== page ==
Seattle voters have decided to start electing most of their city council members by district, but council members in Edmonds and Lynnwood don’t want their cities to follow suit.
Many say it’s not needed because their councils already represent diverse parts of their cities and they fear that the cities could reduce their pools of candidates.
Edmonds City Councilwoman Diane Buckshnis is one who favors keeping the current system of electing all candidates at-large.
“The City of Edmonds barely get enough candidates to run for positions even without Districts,” she said Monday.
Buckshnis said that the current Edmonds council has a good geographic representation with one member from the Lake Ballinger area, one from the Firdale area, one from the Five-Corners area, two from the Bowl area, one from the Perrinville area and one from the Shoreview area.
“Council members all know that their responsibility is to listen to all the citizens,” she said.
Ruth Ross, who will return to the Lynnwood Council after winning a November election, agreed.
“Generally, I’m not in favor of establishing districts in smaller cities, such as Lynnwood,” she said. “We usually have a small pool of candidates for any given election already, and restricting candidates to a district could shrink the pool further. When someone can only run for one office, rather than three or four, it can discourage participation. In larger cities and counties, it makes more sense.”
Former Lynnwood Councilman Jim Smith, who lost a November bid to return to the council, agreed with Buckshnis and Ross.
“The downside is that it is hard enough to get people to run for office,” he said. “However, we seem to cover most geographical areas anyway. If we split Lynnwood into districts, it could actually harm certain areas since the elected people would consider their own area over an area outside of their districts.”
Smith said that, while he doesn’t favor such a change for Lynnwood, he would favor giving non-charter cities around the state the option of making the change.
Cities with home-rule charters can make such changes. Non-charter cities are governed by state law.
Edmonds City Councilman Strom Peterson agrees with Smith.
“I don’t think district positions are right for Edmonds,” he said. “We are too small to divide up into competing districts. When I’ve been out doorbelling, I don’t get an ‘us vs. them’ mentality that I think districting could bring about. I have found a real sense of community throughout Edmonds about Edmonds and not about individual neighborhoods or districts. I would hate to see that go away with districting.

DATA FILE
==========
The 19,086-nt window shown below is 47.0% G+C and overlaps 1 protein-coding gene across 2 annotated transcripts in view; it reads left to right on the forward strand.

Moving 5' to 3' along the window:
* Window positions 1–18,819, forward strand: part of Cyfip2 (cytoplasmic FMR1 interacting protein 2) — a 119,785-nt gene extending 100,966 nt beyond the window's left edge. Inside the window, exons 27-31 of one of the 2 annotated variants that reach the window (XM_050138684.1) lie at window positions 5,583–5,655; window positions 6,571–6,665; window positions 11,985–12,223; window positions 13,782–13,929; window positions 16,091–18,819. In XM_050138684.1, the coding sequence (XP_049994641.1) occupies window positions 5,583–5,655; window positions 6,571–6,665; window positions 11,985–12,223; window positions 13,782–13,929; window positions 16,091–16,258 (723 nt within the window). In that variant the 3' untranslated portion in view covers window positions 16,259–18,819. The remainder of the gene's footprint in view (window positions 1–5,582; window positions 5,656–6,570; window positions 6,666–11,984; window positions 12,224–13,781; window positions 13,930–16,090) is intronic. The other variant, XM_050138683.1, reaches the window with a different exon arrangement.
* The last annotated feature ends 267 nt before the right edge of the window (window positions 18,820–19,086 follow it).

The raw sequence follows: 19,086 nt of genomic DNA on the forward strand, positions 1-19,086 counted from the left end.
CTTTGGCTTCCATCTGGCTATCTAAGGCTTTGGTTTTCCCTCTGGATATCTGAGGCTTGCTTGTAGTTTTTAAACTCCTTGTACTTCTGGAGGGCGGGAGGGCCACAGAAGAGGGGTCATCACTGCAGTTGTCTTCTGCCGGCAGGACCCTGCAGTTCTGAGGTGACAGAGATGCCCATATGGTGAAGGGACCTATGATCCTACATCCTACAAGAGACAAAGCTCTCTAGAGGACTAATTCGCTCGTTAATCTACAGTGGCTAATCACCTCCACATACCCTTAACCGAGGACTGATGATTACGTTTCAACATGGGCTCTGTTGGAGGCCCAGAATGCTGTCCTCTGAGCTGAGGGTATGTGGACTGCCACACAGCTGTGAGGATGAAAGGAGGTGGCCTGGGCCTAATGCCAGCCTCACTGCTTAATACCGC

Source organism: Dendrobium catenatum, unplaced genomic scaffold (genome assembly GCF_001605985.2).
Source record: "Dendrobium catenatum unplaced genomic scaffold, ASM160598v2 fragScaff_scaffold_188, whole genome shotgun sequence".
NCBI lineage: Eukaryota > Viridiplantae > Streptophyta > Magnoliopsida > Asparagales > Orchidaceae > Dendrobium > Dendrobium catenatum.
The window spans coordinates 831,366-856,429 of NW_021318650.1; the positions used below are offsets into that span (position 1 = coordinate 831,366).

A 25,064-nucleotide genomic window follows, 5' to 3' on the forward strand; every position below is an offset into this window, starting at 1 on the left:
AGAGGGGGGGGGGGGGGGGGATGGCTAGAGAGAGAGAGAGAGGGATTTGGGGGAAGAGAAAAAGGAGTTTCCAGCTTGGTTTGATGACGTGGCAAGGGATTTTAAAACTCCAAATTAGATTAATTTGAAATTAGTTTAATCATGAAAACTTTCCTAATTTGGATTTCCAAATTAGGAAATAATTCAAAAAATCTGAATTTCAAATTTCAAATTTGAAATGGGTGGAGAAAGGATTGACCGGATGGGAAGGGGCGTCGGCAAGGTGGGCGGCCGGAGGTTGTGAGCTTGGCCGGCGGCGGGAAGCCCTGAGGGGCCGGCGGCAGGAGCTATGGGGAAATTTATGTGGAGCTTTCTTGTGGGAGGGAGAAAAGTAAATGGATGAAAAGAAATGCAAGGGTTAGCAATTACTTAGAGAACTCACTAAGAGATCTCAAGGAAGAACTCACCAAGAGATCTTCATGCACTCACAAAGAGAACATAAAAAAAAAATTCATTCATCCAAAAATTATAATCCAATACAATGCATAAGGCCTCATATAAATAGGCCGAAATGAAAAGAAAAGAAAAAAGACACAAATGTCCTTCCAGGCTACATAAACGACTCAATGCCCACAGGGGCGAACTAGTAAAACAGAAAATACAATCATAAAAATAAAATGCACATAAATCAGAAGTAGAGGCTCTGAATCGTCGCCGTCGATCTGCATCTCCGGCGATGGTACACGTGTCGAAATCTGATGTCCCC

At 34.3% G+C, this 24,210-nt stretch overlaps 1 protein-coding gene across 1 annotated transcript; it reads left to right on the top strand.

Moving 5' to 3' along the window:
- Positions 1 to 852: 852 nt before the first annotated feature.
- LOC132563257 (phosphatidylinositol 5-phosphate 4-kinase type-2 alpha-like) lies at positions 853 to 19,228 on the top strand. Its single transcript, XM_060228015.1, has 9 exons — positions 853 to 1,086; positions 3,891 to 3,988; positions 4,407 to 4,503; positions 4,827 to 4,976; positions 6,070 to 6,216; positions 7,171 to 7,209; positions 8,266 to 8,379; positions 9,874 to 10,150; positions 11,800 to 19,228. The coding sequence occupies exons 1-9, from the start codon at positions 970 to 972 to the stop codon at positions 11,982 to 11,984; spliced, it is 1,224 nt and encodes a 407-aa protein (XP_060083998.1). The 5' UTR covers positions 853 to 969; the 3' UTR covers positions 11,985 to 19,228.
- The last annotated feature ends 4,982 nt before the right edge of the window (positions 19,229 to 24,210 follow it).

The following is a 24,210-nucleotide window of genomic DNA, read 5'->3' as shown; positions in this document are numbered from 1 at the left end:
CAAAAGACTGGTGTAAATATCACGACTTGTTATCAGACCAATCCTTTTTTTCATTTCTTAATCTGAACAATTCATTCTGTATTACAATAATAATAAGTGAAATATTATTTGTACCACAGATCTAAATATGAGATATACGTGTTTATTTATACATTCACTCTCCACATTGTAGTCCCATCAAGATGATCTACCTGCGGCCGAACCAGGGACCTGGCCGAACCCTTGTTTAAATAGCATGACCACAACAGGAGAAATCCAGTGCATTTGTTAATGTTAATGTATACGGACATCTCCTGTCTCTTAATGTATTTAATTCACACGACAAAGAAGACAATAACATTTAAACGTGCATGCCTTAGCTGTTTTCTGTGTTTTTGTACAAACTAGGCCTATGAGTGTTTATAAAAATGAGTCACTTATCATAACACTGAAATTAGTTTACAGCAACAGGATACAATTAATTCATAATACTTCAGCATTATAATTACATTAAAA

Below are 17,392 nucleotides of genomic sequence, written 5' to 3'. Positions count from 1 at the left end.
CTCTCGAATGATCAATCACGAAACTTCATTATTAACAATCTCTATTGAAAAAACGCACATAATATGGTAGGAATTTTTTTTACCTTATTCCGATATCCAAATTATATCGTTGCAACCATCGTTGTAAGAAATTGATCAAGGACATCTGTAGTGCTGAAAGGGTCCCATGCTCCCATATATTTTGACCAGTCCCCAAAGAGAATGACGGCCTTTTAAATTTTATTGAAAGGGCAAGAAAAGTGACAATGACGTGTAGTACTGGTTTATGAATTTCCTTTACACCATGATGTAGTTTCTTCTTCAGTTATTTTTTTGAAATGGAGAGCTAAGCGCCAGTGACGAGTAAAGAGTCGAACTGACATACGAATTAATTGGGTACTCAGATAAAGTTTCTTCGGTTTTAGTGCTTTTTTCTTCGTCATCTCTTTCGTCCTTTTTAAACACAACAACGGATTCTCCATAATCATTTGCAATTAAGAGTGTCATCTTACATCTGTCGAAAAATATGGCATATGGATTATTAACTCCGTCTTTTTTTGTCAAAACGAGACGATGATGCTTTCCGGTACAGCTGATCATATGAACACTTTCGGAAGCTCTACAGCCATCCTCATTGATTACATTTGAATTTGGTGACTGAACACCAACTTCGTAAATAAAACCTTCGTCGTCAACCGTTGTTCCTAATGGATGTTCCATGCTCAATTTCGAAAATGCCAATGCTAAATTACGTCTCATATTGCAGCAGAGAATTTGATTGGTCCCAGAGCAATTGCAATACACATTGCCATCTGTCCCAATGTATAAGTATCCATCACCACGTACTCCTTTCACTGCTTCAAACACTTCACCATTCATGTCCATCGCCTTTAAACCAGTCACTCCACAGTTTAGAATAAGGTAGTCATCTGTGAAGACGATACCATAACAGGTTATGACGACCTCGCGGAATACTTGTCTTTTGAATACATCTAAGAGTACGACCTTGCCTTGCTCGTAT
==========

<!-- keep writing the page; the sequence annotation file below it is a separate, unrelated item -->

“I’m certainly in favor of allowing code cities to adopt such a system if they feel it is warranted,” he added, “but I don’t think it’s right for Edmonds.”
Lynnwood Councilman Sid Roberts said that city councils are different from county and state legislative bodies.
“Larger geographic areas demand such a system. For instance, a dairy farmer in Arlington and a Starbucks barista in Edmonds have unique needs and their district candidates are usually uniquely qualified to represent them.” Roberts said. “This isn’t the case in Lynnwood.
“The voting population of Lynnwood shouldn’t be restricted to voting for people only in their own districts. I think the citizens deserve the best candidates and should be able to vote for all the candidates.”
Lynnwood Councilman Chris Boyer said it makes sense for cities to have the option. He said, however, that he is not sure if it would make sense for Lynnwood.
“We are certainly still small enough for candidates to make themselves known across the city,” he said. “If, however, it would increase minority representation, we should certainly consider it. I’m quite concerned about the scarcity of minority candidates in recent elections.”
Lynnwood Councilman Loren Simmonds said that he opposes such a change for his city.
“It is my belief that a community as small as Lynnwood needs a council that represents all of the city,” he said. “If Lynnwood were to annex all of its urban growth area, then the geographical spread might merit further consideration.
He raised another concern: “What happens to a district that does not have a candidate due to apathy, or whatever reason, come election time? Does the balance of the Council appoint someone for them?”
He added that electing council members by district runs the risk of pitting one segment of the community against others.
Edmonds Councilwoman Adrienne Fraley-Monillas said that she is uncertain about such a change.
Evan Smith can be reached at firstname.lastname@example.org.